We used our condition indices, sex and birth date to build competing, cause-specific, Cox-proportional hazards models and selected the best supported models using Akaike's information criteria (Akaike 1998) for small sample sizes (AICc, Burnham and Anderson 2002). Our outcomes included mortality from black bears, coyotes and other causes (or unknown). We stratified each outcome to allow different baseline hazard functions (Kleinbaum and Klein 2012). Surviving individuals were right-censored at 60 days of age. We included a random intercept for study area and year to account for spatial and temporal variability. To aid with model convergence, we multiplied mass/ hindfoot length by 10. We only included a single condition index (mass, hindfoot length or mass/hindfoot length) in a given model to avoid multicollinearity and included interaction terms to account for potential relationships between calf sex and our condition indices. We also included a quadratic term for birth date to evaluate the potential for a non-linear relationship between birth date and the probability of mortality. We evaluated the assumption of proportionality using metrics based on Schoenfeld residuals (Fox 2002) and determined pseudo R2 (Cox and Snell 1989) values corrected for censored data (O'Quigley et al. 2005) for our best supported models. We also assessed multicollinearity using the variance inflation factor (Graham 2003). All analyses were conducted in program R using the packages Hmisc (Harrell 2018a), survival (Therneau 2018b), coxme (Therneau 2018a), rms (Harrell 2018b) and MuMIn (Bartón 2018).
We hand-captured 328 calves in 2010, 2011 and 2012. From late May through July of each year, we investigated 129 mortality locations of collared calves. Collars containing blood and bite marks were the only evidence discovered at 17 of these locations. Only 105 out of the remaining 112 mortalities were swabbed because of a shortfall in swab collection supplies in 2010. We identified a single predator species at 67.6% (35 black bear, 34 coyote and 2 red fox) and multiple predator species at 5.7% (n = 6) of the mortality locations where a swab was collected. Molecular identification failed to identify any predator species at the remaining 26.7% (n = 28) of mortalities (Supplementary material Appendix 1 Table A1).
We disregarded mortalities where red fox DNA was discovered, since they were rare (n = 2) and suspected to result from scavenging, and built our predictive model using the 69 mortalities attributed to black bear or coyote. We limited each tree to two splits (predictors) given our sample size (Elith et al. 2008). Cross-validation identified 4150 trees as the optimal number of models to maximize prediction and avoid overfitting. Our final model was highly predictive (CV AUC = 0.903).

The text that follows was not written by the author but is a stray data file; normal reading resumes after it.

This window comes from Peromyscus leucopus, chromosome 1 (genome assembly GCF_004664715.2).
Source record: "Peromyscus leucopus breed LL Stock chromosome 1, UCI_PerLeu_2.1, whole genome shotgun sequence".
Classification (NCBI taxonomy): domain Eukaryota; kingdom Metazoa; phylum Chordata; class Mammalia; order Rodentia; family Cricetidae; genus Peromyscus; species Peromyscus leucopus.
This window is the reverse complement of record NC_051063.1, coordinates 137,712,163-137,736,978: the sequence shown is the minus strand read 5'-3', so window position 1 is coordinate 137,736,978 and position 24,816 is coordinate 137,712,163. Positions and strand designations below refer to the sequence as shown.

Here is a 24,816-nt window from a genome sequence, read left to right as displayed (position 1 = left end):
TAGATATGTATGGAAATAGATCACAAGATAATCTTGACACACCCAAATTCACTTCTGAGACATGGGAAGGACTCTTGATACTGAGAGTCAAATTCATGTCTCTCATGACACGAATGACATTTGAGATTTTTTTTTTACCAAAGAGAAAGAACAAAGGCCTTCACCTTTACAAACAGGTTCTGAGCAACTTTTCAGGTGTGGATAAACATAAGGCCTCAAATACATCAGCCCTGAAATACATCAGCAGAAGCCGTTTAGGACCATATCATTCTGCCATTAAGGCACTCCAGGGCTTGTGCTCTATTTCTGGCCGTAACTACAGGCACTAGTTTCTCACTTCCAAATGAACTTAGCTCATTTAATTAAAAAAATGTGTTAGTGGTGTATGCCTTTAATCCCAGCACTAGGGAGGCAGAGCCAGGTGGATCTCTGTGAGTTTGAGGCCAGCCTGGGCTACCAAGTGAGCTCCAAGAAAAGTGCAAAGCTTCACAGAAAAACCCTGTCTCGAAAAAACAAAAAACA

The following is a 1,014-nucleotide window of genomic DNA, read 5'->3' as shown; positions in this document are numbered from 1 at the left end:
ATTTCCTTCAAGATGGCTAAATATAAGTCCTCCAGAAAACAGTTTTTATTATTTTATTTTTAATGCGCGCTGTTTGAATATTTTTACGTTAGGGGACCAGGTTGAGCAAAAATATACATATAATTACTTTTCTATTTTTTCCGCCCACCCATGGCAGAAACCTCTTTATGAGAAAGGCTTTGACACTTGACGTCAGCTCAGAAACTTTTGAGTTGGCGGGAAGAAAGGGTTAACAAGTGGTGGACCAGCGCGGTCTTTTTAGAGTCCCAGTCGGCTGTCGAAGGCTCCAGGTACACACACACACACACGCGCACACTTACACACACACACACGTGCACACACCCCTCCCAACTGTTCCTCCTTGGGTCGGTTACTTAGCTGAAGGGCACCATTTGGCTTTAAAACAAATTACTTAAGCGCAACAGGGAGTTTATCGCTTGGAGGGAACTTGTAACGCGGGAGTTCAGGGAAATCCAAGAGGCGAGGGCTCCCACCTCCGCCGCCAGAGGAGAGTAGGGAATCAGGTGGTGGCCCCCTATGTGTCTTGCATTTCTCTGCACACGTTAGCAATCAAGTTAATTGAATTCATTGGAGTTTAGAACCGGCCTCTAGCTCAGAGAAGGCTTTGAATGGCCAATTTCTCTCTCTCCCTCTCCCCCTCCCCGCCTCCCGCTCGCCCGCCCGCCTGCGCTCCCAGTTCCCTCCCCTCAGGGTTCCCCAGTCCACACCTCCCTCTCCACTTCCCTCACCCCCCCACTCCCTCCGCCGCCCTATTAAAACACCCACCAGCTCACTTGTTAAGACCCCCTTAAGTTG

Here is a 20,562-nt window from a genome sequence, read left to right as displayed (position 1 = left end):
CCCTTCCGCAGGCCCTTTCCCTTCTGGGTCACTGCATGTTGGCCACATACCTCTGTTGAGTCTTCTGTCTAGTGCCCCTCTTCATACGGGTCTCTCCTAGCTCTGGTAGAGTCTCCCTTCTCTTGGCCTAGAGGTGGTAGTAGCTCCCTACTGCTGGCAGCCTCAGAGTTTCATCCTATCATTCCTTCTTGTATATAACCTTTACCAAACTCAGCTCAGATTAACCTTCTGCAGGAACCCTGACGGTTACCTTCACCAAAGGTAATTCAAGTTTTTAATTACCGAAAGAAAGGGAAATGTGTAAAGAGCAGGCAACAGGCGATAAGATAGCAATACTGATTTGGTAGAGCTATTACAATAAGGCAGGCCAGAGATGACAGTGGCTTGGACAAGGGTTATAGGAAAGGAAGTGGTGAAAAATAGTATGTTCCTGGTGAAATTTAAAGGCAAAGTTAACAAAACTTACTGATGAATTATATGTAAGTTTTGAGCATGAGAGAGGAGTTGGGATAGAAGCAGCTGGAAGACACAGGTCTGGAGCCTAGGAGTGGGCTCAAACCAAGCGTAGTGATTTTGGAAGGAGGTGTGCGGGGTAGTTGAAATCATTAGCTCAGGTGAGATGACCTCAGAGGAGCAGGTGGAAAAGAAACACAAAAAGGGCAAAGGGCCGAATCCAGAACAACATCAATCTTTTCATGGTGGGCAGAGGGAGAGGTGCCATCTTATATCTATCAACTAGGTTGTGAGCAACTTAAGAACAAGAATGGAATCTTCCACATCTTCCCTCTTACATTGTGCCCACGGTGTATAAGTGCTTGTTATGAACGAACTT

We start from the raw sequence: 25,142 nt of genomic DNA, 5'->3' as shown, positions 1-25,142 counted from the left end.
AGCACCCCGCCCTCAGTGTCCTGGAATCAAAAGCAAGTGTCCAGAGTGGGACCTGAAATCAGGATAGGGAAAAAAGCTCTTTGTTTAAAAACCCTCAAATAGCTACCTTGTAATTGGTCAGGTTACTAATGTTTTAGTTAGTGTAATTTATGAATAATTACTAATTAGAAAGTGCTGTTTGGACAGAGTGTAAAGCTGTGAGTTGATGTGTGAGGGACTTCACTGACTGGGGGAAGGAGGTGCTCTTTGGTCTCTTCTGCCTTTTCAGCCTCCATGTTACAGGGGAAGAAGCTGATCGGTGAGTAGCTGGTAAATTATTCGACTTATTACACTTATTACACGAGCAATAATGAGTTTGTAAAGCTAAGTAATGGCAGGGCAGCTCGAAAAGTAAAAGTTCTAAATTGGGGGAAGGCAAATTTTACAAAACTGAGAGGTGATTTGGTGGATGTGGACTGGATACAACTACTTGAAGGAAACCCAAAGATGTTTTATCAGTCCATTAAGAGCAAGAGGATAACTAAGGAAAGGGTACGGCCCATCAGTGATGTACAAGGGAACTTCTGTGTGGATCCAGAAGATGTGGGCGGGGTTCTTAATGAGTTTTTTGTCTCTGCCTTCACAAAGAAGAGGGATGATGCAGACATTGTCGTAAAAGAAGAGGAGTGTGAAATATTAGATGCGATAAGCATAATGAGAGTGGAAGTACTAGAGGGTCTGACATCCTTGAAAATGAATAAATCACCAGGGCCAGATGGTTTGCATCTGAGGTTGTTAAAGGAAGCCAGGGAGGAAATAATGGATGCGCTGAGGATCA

The most informative variable in our model was age (RI = 25.9%), followed by skull cap removal (RI = 24.7%), carcass treatment (RI = 23.6%), distance to cover (RI = 9.9%), throat trauma (RI = 8.7%), percent consumed (RI = 6.9%), and hide removal (skinning, RI = 0.4%) (Fig. 2). Bear mortalities were characterized by younger calves, sparse remains or intact carcasses, skull cap removal, close to cover, no or unknown throat trauma, and higher consumption (Fig. 2). Coyote kills were characterized by older calves, buried, decapitated or dismembered carcasses, no skull cap removal, farther from cover, throat trauma and lower consumption (Fig. 2). There was, however, a minimal difference in the model between black bears and coyotes at the highest levels of consumption (>90%), because a high percentage of consumption was recorded for coyote kills when carcasses were decapitated and the head and collar were moved, even though the actual kill site location and percent consumption was unknown. Hide removal (skinning) was an uninformative variable with low influence (Fig. 2) and little discernment between black bears and coyotes, which was related to two different skinning techniques. At some black bear mortalities, the hide was entirely removed from the carcass, while coyotes tended to leave the hide attached, but skinned the hide away from the body and down the limbs. The final model was used to predict the predator species (20 black bear and 23 coyote) at the 43 remaining kill sites with an unknown predator (Supplementary material Appendix 1 Table A1).
We excluded 70 calves from our cause-specific mortality analyses, because they were collared in an area undergoing coyote removals (n = 37) (Lewis et al. 2017), were missing sex, mass or hindfoot length information (n = 31), or died from capture-related causes (n = 2). Five additional calves were excluded because they died prior to verifying that they had re-bonded with the female after collaring and one calf was excluded because of collar failure. One-hundred and forty-three of the remaining 247 calves were alive at the end of their first 60 days and 43, 44 and 16 of the deceased calves were attributed to black bears, coyotes or ‘other causes’, respectively. ‘Other causes’ of calf mortality included 13 calves where only a bloody or chewed collar was found, two calves that died of natural causes, and one calf that drowned (Supplementary material Appendix 1 Table A2).